• Given this oversupply, renewables are only economic for PLN when costs are lower than the marginal cost of existing energy, which is around US$30-50/MWh. This price is low.

  • However, low-hanging fruit is available, such as low-cost solar and floating solar is becoming available.

  • Low-cost solar solutions are a start, but not nearly enough for a meaningful low carbon transition, which requires power to be delivered at times when the sun doesn’t shine.

  • Beyond helping to develop low-cost solar, it is crucial for all parties to collectively plan the energy transition investments and funding solutions for Indonesia to make the bold long-term financial commitments for a green future.

  • These long-term investments will dramatically alter PLN’s cost structure and PLN will also have to make significant changes to its electricity tariff design.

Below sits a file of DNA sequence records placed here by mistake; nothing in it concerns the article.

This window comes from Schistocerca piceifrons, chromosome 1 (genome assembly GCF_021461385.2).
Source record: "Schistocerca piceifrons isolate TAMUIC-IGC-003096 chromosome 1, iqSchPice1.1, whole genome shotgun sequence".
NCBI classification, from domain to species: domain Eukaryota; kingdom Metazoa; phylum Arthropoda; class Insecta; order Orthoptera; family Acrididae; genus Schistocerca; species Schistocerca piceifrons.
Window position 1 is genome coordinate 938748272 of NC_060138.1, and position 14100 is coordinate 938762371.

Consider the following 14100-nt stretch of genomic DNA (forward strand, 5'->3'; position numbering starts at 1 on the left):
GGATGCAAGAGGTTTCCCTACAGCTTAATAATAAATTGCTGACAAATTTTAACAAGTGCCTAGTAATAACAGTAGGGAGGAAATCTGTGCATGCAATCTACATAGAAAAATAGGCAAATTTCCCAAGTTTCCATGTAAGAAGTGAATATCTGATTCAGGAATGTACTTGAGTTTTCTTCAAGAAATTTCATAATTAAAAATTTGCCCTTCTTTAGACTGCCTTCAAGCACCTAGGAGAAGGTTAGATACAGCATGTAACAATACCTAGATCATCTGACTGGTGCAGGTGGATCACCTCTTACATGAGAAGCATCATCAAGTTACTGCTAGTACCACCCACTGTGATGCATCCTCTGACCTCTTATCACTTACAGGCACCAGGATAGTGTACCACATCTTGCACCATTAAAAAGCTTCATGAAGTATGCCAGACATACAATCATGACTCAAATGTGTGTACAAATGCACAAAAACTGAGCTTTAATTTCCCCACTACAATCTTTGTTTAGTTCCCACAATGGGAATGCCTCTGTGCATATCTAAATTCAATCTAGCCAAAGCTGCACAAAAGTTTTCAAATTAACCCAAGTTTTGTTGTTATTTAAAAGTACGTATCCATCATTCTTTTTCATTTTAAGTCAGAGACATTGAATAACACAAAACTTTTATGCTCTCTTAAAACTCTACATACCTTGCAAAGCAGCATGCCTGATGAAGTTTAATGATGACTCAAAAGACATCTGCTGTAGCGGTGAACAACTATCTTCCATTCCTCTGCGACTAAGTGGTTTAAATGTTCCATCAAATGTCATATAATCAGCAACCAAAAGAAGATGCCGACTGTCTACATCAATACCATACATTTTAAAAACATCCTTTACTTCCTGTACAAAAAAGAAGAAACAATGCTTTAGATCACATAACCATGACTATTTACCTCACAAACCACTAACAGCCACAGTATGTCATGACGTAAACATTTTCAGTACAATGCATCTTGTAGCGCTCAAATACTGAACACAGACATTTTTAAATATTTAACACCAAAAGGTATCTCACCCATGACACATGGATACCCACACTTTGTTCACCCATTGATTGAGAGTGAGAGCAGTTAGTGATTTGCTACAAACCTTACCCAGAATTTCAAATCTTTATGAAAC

• For Indonesia to remain competitive in the region and grow its economy, power prices must be in line with those of other developing middle income economies in the region. Hence PLN’s power price must be moderated.


  • To mobilize private sector funds, these crucial issues need to be solved together. Philanthropy, PLN, donor and host governments (the public sector) must craft an economic and financially viable solution.

  • Long-term commitments by Indonesia to replace coal-fired generation will entail substantial costs and burdens for:

  • PLN and the private sector to develop significant new renewable generation

  • PLN to upgrade transmission and distribution networks as well as building substantial amounts of energy storage.

  • Philanthropy and the public sector must fund technical assistance to assist Indonesia in meeting these long-term commitments.

  • To assess the low carbon transition, the impact on electricity rates through a ‘cost of service’ and unbundled rate design analysis is needed. These analyses are familiar to many utilities, the private sector, and the institutional bondholders that fund PLN and the Government of Indonesia. Donor countries have vast experience in providing this capability and analysis to PLN to accelerate its understanding of economic impacts.